While U.S. Sen. Rand Paul of Bowling Green has blocked efforts to pass a law giving law enforcement in America “teeth” to deal with synthetic drugs, a Bowling Green mother, Amy Stillwell, is taking up the torch to see HR 1254 approved by the U.S. Senate and placed on President Barack Obama’s desk for his signature.
It’s a David vs. Goliath struggle, Stillwell admits, but one to which she is committed.
Ashley Stillwell was alive but unable to move for about 31⁄2 hours after smoking 7H. As she lay unable to move at a friend’s house, the people she was with discussed throwing her body into the Barren River. Given her state at the time, if that had happened, she would have likely drowned.
Ashley is a 2011 Warren East High School graduate and now a sophomore at Western Kentucky University studying psychology, sociology and criminology. She is an outspoken critic of synthetic drugs based on her personal experiences.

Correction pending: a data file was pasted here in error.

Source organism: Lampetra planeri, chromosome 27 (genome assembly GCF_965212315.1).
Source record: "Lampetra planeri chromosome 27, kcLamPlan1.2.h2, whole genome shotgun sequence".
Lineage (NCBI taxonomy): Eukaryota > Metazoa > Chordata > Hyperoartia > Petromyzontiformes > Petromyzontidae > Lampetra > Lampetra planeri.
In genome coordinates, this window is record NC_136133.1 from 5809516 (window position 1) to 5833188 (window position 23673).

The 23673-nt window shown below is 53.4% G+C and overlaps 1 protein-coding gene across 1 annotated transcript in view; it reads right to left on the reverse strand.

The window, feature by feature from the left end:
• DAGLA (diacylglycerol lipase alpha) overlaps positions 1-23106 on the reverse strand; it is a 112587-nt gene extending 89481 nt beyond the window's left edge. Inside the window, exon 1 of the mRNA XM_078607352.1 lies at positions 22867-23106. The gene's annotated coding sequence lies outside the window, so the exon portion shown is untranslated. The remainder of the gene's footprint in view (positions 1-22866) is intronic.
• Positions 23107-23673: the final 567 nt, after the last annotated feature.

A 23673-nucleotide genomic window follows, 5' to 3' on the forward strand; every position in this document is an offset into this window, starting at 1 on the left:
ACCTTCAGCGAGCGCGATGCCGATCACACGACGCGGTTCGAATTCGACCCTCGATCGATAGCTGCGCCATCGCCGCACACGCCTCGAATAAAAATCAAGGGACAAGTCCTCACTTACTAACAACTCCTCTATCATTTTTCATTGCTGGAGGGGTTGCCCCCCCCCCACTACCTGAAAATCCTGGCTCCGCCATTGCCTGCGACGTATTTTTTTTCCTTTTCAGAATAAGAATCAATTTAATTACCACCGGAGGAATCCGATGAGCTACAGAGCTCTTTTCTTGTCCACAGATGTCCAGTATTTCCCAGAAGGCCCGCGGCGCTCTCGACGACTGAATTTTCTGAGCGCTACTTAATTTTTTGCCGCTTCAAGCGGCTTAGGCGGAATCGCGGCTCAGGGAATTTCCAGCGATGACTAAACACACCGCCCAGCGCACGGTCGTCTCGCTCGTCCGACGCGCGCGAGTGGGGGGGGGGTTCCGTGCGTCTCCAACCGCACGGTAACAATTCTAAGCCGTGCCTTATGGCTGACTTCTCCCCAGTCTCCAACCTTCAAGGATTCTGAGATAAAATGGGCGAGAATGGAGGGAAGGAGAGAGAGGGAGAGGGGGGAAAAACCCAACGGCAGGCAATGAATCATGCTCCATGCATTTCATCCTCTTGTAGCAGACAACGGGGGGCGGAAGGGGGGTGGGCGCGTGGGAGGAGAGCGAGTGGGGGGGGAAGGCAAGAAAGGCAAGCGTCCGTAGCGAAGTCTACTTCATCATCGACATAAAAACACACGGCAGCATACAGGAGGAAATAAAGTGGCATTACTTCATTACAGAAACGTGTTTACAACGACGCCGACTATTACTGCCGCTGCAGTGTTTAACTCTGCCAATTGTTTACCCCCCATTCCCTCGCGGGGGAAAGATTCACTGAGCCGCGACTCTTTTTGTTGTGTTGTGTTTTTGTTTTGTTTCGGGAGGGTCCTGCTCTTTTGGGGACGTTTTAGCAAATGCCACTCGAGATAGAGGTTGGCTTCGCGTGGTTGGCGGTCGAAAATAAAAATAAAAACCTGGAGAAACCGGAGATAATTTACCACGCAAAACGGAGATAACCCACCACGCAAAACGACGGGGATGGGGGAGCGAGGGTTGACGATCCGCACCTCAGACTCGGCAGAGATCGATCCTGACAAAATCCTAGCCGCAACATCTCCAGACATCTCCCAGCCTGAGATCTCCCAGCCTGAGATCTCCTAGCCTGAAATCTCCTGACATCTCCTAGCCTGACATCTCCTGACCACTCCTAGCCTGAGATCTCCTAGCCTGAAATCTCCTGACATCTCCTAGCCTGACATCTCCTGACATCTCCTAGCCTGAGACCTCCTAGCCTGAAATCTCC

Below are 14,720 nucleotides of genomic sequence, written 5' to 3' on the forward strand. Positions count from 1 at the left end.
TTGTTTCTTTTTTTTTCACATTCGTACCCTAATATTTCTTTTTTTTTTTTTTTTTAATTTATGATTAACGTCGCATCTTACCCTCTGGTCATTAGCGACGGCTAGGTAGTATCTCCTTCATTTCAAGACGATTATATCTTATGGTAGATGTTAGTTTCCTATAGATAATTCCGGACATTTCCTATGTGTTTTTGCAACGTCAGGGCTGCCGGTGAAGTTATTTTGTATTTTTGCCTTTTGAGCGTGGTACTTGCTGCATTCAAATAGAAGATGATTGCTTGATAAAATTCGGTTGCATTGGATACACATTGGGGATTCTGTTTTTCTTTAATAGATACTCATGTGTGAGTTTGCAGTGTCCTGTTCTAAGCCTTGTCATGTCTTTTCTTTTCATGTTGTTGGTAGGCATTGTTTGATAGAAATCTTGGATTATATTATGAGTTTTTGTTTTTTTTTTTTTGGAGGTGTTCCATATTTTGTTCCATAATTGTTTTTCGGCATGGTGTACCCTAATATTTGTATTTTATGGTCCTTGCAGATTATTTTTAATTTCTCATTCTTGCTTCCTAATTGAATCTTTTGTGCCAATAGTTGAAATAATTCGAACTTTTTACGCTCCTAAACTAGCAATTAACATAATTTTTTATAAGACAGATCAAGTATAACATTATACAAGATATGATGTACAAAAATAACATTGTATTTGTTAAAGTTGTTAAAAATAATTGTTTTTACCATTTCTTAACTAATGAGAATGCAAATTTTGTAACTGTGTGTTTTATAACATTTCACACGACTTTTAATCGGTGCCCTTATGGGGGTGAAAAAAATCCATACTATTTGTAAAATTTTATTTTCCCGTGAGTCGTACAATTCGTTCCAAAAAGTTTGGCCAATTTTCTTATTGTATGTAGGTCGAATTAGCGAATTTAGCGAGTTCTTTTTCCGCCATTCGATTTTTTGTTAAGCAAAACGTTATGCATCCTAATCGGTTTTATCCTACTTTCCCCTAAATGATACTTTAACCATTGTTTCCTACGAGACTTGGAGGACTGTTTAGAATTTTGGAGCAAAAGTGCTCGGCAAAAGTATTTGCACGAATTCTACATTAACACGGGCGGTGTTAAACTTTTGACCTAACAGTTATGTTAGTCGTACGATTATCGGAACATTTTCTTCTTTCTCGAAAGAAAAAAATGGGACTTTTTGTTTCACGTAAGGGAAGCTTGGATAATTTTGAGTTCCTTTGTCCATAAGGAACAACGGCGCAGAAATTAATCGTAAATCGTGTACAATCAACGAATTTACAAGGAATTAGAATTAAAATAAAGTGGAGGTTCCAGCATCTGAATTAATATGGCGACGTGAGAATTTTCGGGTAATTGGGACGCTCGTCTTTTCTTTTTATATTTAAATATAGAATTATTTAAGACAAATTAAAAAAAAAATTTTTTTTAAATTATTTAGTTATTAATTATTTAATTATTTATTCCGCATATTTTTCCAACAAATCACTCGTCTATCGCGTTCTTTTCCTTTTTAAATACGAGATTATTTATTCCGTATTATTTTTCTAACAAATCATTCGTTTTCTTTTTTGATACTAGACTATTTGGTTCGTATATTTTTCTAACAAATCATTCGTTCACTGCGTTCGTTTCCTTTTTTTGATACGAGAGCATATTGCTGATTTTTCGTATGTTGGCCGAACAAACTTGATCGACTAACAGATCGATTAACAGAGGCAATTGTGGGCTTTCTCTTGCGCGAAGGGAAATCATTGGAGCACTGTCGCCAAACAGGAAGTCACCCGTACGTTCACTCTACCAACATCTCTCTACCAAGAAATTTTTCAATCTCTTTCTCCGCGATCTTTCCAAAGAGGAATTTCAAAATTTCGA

Several hours after Ashley took the synthetic drug, she remained lethargic, vomited and when she took a shower, she hit her head after she slipped and fell, her mother said.
“All of the synthetics have no quality control,” Amy Stillwell said. “They drug-tested her (Ashley) and nothing showed up.”
Synthetic drugs scare the Bowling Green mother and daughter. They have had speaking engagements all over southcentral Kentucky to warn others about the drugs.
Kentucky legislation approved this year has shut down many avenues for people to buy the drugs locally. However, a federal law could place a nationwide ban on the products and stop overseas manufacturers from sending the drugs into the country.
Obama is on board with the idea.
“Synthetic drugs like Spice, K2 and ‘bath salts’ are a serious threat to the health and safety of young people throughout America,” White House spokeswoman Joanna Rosholm said in an email to the Daily News. “The emergence of these synthetic drugs demands an aggressive response. As a result, the (Drug Enforcement Administration) has used its emergency scheduling authority to temporarily ban the sale of the chemicals used to manufacture synthetic drugs – and we support Congressional action to make permanent the ban on these dangerous drugs,” the email said.